Profile: Bayrou seeks to bridge left-right divide

26th March 2007, Comments 0 comments

PARIS, March 25, 2007 (AFP) - Francois Bayrou, who has emerged as a surprisingly strong challenger in the presidential race, is a former teacher who believes France must jettison the "prehistoric" left-right political divide.

PARIS, March 25, 2007 (AFP) - Francois Bayrou, who has emerged as a surprisingly strong challenger in the presidential race, is a former teacher who believes France must jettison the "prehistoric" left-right political divide.

The 55-year-old leader of the Union for French Democracy (UDF) has reaped spectacular success by offering a "Third Way" alternative for voters unhappy with Socialist Segolene Royal and right-winger Nicolas Sarkozy.

Described as the "neither/nor candidate," Bayrou is proposing the creation of a national unity government made up of moderates from the left and right, a platform that his rivals have dismissed as unworkable.

Born into a farming family in the Bearn region of southwest France, Bayrou makes much of his rural roots, carefully cultivating his image as a country boy.

He lives to be photographed driving a tractor on the family farm in his native Pyrenees village of Borderes, where he raises thoroughbred horses.

Bayrou entered politics in 1979 under the wing of President Valery Giscard D'Estaing, whose UDF party was a coalition of pro-European and Christian Democrat groups offering a centre-right alternative to the Gaullism of Jacques Chirac.

He was first elected to parliament from his Pyrenees region in 1986 and served as education minister between 1993 and 1997 in governments led by members of Chirac's Rally for the Republic (RPR) party.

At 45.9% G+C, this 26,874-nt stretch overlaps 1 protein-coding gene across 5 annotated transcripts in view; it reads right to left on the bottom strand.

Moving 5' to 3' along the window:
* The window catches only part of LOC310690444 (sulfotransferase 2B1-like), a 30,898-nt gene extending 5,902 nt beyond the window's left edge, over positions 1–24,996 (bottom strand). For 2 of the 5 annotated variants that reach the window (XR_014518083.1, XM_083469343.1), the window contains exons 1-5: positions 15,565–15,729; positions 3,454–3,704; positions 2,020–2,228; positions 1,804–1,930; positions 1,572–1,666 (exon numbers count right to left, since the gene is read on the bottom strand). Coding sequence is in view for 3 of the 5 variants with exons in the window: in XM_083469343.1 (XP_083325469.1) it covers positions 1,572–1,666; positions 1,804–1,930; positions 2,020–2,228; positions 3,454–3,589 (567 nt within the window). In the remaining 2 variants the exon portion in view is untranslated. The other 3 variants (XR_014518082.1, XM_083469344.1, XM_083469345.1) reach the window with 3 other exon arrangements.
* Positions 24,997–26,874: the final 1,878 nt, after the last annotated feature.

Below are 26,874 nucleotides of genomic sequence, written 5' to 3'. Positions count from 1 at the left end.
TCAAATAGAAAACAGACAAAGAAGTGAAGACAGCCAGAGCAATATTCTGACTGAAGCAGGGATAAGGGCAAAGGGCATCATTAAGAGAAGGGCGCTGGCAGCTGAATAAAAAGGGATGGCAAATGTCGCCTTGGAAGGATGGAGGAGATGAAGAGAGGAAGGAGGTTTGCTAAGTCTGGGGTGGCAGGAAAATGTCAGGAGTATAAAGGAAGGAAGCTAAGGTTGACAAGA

During his tenure as education minister, Bayrou was forced to back down on education reform when one million people took to the streets in 1994 to protest a plan to fund private schools.

In 1998 he became the UDF's president and made his first run at the presidency in 2002, winning 6.8 percent of the vote.

A stiff test came the same year, when a majority of UDF deputies defected to the newly-created Union for a Popular Movement (UMP) -- today headed by Sarkozy. Bayrou refused to give up his independence and held on to a rump of 30 MPs.

Married at the age of 20, he combined teaching Latin with farmwork after his father died in an accident. As a young man he overcame a stutter by reciting poetry in front of a mirror.

A father of six and a practising Catholic, Bayrou has also written a best-selling biography of King Henri IV, who succeeded in uniting the nation at the end of the 16th century wars of religion.

Copyright AFP

Subject: French news, Presidential elections

0 Comments To This Article